These companies have latched onto the concept of "urban ore," moving from humble scrap dealers to now refining scrap metal and extracting prized commodities like gold, platinum and copper, then adding value and turning out high-value products for sale. With prices of raw materials rising in recent years, these eco-friendly stocks have seen their share prices rise, bucking the general downward trend.
In particular, as the economy has begun to recover, industrial metals commodities have increasingly been attracting investor interest. In April, the Global Industrial Metals Equity Index compiled by the U.S.-based Commodity Research Bureau was up 75 percent year-on-year from the previous April, twice the rise recorded by the Standard & Poor's 500 Index.
Taiwan's environmental protection and recycling industries possess two major advantages:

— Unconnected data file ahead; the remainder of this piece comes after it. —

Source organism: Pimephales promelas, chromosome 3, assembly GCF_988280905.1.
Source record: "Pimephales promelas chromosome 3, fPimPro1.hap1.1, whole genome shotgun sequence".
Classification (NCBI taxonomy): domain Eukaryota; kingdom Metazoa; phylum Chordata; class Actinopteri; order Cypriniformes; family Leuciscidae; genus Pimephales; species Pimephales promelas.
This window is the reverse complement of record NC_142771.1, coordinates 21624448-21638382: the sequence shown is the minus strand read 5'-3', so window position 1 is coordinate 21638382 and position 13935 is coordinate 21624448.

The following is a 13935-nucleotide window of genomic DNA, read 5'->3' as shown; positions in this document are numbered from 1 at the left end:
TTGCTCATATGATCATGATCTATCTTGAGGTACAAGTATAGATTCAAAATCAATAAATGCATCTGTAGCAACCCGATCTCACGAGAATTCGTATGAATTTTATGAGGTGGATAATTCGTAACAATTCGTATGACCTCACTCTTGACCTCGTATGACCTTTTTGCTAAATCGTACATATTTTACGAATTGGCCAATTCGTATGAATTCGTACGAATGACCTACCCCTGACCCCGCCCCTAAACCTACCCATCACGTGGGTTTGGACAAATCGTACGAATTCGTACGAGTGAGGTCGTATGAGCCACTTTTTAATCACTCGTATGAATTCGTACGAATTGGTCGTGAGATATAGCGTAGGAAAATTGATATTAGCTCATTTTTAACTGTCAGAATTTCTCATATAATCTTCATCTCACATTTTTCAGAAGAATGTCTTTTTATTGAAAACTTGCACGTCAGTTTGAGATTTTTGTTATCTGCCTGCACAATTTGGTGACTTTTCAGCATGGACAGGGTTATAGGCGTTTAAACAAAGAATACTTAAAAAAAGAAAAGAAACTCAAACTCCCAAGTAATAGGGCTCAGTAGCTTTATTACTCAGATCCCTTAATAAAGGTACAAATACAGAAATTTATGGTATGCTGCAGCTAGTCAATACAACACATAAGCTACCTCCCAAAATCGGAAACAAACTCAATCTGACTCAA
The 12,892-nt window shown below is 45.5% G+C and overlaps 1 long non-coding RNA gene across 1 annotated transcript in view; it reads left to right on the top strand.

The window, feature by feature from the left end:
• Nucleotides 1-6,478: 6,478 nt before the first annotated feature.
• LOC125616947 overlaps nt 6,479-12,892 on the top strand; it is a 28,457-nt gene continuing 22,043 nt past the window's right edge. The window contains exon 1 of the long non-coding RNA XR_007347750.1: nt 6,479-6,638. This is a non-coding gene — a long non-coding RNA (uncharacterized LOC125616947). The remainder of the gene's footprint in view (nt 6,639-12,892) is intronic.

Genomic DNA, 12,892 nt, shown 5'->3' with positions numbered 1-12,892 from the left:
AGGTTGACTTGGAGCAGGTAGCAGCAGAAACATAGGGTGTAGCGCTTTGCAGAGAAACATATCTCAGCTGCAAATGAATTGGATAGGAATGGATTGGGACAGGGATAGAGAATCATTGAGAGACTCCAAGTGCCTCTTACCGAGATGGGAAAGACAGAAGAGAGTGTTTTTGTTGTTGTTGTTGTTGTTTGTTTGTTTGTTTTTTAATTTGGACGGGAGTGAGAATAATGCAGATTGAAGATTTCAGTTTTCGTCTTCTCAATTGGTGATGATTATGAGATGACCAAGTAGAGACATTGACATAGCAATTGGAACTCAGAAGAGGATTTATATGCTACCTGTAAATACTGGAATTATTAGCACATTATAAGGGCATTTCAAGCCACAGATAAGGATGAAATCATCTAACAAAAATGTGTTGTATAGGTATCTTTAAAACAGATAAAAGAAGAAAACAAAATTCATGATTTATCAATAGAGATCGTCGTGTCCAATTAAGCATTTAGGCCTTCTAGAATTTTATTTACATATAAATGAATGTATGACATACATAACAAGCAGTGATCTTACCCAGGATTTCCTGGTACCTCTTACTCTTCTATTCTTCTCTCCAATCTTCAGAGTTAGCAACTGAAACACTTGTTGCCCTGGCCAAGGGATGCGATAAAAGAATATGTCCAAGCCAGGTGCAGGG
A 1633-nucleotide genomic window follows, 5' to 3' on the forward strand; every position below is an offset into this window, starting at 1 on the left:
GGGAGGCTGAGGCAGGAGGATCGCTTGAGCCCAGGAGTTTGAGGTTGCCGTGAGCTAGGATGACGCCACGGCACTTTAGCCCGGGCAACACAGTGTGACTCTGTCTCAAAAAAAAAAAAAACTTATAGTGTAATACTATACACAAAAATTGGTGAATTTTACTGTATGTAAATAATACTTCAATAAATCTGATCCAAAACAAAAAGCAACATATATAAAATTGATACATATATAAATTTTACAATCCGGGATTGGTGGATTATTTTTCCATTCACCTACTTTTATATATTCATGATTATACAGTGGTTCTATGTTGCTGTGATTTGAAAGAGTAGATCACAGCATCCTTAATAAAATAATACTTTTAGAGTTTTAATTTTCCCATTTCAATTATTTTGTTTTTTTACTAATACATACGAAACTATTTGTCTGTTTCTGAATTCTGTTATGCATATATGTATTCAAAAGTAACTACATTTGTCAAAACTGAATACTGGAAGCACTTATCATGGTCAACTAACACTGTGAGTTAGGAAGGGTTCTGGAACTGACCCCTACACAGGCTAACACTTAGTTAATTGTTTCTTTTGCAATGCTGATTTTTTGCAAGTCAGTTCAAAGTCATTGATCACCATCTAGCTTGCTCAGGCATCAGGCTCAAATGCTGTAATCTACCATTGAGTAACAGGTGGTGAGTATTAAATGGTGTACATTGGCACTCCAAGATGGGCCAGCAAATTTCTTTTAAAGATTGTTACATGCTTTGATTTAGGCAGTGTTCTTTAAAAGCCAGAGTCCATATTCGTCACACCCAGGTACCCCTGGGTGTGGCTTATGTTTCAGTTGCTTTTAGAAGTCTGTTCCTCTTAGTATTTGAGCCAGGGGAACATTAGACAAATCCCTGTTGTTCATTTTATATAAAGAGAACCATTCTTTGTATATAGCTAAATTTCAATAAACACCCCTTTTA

Advantage 1: Ahead of the Curve
As Chih C. Chao sees it, because Taiwan lacks natural resources, its people's instincts for the concept of recycling differ widely from those in Europe and the United States, as they have a firmer understanding of how to take advantage of secondary resources. Waste materials that would simply be incinerated in Germany are turned into construction materials in Taiwan.
Additionally, Chao found that Taiwan's environmental protection industry compared favorably with those of eight industrial nations in Europe and North America in terms of recycling technology and production efficiency, in some cases outperforming those advanced nations.
"For example, Taiwan can produce the copper sulphate used in electronics products, a prized raw material, from scrap copper," he says.
Consequently, Super Dragon Technology general manager Ken Wu stresses that his company's growth is not attributable solely to soaring commodity prices, as the company's technology and expertise have also played a major role.